Contrada Dinners, Italian Pride and a Great Big Horse Race


A typical afternoon at the Piazza del Campo in Siena, Italy

Today, July 2nd, the city of Siena in Italy is bursting with people.  Locals and tourists alike jam the Piazza del Campo wearing bright colors and waving the flags of the contrada (or city district) they will cheer for.  At approximately 7:30 in the evening, an explosive will detonate and echo across the plaza, signaling to the thousands of onlookers that the centuries-old Palio di Siena is about to begin.

The Palio di Siena is an annual bareback horse race that began in the year 1656 and is held twice each summer, the first on July 2nd and the second on August 16th in Siena, Italy.  Ten horses and riders represent ten of the seventeen contrade in the city.  Today’s Palio is named Palio di Provenzano in honor of the Madonna of Provenzano, who has a church in Siena.  The race circles the Piazza del Campo three times and usually lasts no more than 90 seconds.  The “track” is uneven and treacherous with sharp turns and it is not unusual to see jockeys thrown from their horses, or the horses themselves taking hard falls.  The winner is the first horse to cross the finish line – with or without its jockey – and the loser is not the last horse to cross, but the unfortunate fellow who comes in second place.


Palio di Siena

As a college junior studying abroad in Siena in 2001, I learned about the Palio almost immediately after my arrival there.  First, I learned what contrada I lived in (Leocorno, or Unicorn) and that I had no choice but to remain loyal to that contrada as long as I had an address there.  Although I knew I wouldn’t be in the city at the time of the July 2nd Palio, I learned that thousands upon thousands of people would swarm the city on the morning of the event and that the race is preceded by a pageant of epic proportions which includes flag wavers in medieval costumes and sword-wielding carabinieri (police officers) on horseback.  The crowds are so tight that injuries upon spectators are not at all uncommon when the horses come rocketing around the steep bends and corners.  As a winner crosses the finish line, a sound rivaling a sonic boom (and maybe even World Cup vuvuzelas) erupts from the onlookers in the plaza as they cheer, hug and shout with enthusiasm.  The citizens of the winning contrada will then celebrate their victory for a solid month.  What a summer that would be.


Thousands of spectators (left); flags representing each contrade of Siena (right)


Medieval flag wavers

One thing I learned living in Siena is just how loyal its citizens are to their individual contrade.  I’d compare it to how Pittsburgher’s feel about the Steelers and the Penguins – it’s fierce.  And do they ever know how to have a good time!  One evening, my professor, Grissiano, took my classmates and I to his contrada dinner, the Tartuca (tortoise) contrada.  The late afternoon sun was sinking and the city dazzled in a golden glow as we walked through the streets.  I was delighted to arrive at a narrow side street, lined as far as the eye could see with long tables that overflowed with bottles of wine, baskets of bread and plates ready to be filled.  We sat for 2 ½ hours and ate pasta, pizza and drank lots of red wine.  I remember, it was Chianti.  There was talking, laughing, singing and sighing.  There was no particular reason for this dinner; it was just something the people of Tartuca wanted to do.  Can you imagine what it’s like when they have something big to celebrate?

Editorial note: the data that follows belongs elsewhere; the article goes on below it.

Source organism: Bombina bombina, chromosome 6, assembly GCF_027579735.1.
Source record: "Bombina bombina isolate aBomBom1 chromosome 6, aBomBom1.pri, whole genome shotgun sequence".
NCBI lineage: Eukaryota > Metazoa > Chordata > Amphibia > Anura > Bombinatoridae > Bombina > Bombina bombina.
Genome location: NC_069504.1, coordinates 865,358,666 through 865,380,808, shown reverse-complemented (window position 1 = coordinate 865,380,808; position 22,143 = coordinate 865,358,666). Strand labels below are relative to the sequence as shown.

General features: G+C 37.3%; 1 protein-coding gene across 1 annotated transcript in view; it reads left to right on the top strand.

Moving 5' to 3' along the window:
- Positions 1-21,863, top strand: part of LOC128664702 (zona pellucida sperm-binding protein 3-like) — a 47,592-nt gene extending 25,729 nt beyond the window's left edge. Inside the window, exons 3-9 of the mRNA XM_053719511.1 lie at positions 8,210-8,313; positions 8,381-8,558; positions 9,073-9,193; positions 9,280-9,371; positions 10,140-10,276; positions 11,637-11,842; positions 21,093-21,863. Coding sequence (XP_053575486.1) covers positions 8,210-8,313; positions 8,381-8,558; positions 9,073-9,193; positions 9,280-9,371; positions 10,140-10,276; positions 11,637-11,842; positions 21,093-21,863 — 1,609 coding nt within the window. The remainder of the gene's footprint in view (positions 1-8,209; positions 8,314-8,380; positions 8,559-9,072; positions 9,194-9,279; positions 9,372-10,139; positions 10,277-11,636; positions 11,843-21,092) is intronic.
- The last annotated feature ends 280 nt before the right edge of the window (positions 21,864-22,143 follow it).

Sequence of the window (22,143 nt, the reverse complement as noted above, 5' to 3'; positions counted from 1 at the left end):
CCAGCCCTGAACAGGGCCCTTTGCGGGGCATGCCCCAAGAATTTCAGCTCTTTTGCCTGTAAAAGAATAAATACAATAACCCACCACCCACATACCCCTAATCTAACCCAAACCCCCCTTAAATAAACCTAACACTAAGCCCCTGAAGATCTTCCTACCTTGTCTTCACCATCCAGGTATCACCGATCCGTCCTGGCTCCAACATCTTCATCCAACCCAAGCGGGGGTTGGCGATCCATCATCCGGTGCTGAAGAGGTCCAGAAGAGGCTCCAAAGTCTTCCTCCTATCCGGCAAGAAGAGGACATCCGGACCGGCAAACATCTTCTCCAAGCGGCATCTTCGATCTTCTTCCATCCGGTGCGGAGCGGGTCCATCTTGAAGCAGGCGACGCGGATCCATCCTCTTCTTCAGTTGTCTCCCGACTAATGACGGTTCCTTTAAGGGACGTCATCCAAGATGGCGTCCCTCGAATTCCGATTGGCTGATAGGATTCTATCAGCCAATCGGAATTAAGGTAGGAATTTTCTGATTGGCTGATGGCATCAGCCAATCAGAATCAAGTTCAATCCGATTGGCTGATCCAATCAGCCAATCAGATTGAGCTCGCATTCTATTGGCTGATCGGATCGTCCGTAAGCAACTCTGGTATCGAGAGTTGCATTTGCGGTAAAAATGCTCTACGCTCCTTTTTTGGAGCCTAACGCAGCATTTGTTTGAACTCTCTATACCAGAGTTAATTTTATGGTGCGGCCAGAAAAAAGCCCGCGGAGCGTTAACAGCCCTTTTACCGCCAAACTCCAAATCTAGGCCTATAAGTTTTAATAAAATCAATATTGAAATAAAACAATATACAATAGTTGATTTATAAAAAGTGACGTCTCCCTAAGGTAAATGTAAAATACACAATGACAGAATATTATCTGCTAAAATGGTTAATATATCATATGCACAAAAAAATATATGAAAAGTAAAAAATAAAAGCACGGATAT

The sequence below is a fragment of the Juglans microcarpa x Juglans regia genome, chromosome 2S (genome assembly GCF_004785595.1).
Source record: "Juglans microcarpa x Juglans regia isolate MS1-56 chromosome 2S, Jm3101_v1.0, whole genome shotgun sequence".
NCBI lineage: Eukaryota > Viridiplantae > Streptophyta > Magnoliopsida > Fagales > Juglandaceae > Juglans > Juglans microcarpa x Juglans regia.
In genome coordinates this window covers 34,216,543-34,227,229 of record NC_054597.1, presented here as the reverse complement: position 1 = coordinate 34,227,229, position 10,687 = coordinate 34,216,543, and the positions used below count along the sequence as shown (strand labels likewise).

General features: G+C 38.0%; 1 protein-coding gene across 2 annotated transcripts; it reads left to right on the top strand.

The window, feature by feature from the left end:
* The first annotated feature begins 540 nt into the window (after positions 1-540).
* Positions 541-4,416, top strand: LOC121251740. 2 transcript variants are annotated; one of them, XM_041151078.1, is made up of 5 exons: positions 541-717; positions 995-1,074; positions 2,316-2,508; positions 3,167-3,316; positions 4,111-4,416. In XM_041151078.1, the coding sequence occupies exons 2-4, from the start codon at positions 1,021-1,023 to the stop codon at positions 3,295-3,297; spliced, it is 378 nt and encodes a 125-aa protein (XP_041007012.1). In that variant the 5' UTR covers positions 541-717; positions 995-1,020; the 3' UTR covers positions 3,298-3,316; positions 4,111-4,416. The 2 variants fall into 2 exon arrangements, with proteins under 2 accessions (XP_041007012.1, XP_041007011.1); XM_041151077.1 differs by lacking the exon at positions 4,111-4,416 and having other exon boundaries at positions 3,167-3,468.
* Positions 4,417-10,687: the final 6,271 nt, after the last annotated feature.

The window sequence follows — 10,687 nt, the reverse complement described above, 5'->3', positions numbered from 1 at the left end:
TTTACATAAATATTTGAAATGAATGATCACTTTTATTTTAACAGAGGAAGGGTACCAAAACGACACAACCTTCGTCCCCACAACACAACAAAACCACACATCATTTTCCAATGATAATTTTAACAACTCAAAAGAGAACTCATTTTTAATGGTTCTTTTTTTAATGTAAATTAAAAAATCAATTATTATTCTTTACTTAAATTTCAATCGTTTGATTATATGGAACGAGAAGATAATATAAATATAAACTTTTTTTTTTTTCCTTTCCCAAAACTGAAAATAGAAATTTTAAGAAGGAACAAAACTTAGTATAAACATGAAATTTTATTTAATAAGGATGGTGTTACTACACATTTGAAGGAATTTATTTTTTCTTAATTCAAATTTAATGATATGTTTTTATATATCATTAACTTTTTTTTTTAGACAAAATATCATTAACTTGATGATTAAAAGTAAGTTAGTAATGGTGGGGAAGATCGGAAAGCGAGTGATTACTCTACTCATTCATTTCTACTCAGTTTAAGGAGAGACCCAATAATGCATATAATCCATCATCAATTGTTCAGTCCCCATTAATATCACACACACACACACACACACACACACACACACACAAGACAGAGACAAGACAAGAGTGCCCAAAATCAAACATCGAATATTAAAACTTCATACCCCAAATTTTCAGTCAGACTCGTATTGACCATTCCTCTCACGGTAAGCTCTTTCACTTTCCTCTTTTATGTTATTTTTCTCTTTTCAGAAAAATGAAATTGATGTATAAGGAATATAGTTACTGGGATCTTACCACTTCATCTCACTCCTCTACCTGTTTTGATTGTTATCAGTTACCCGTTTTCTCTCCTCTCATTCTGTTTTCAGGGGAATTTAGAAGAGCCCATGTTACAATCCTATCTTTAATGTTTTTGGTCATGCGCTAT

A contrada dinner in Siena.  Photo credit

Yes, July 2nd always brings big waves of memories from my time in Italy.  I remember the Palio is taking place thousands of miles away in the city that was briefly mine.  Then, other memories are triggered from that time in my life: the trains, the traveling, the struggle to communicate (and sense of victory when I could), the gelato, the friends, the food, the wine!  Those four months instilled a life-long love in me for Vernaccia di San Gimignano and Brunello di Montalcino wines.  I remember thinking how wonderful they were the first time I tasted them.  When I think about my first sip of Vernaccia, I remember sitting down to a homemade dinner in my tiny apartment with the new friends I’d met in class.  I can still hear the sounds of the Gallo Nero restaurant that I lived directly above.  I remember how difficult it was to make that dinner on my miniscule stove, but in the end, everything tasted fine and the Vernaccia went quickly.  I don’t remember the flavor notes of that first 1997 vintage of Altesino Brunello I drank, but I remember tasting it on a hill in Montalcino.  There were villas and vineyards below in the distance.  I brought a bottle of it all the way home to America with me, hoping those I’d share it with would experience the same joy that first sip had brought me.   I remember the countless bottles of Chianti my Italian and American friends and I drank sitting in the Piazza del Campo as the nights drew on.  People played guitar, read and studied, other people flirted in broken English. Somewhere between midnight and 2 am, most of us finally retreated back home.  It was the time of my life.


Gallo Nero restaurant on Via del Porrione.  I lived right above this eatery.

While we can’t promise you horse races or vuvuzelas at Ponte, we can assure you that our goal is and always has been to help make a great memory for you.  Everyone who walks through our doors should have our signature day in the country experience, whether that’s through a great bottle of Ponte wine, a fantastic lunch, a stroll through our vineyards, a romantic night at our hotel or a combination of these things.  A day at Ponte may not be as heart-stopping and enthusiastic as what’s happening today in Siena, but it should make you walk away smiling and eager to return.

We hope to see you soon.

–Erica Martinez


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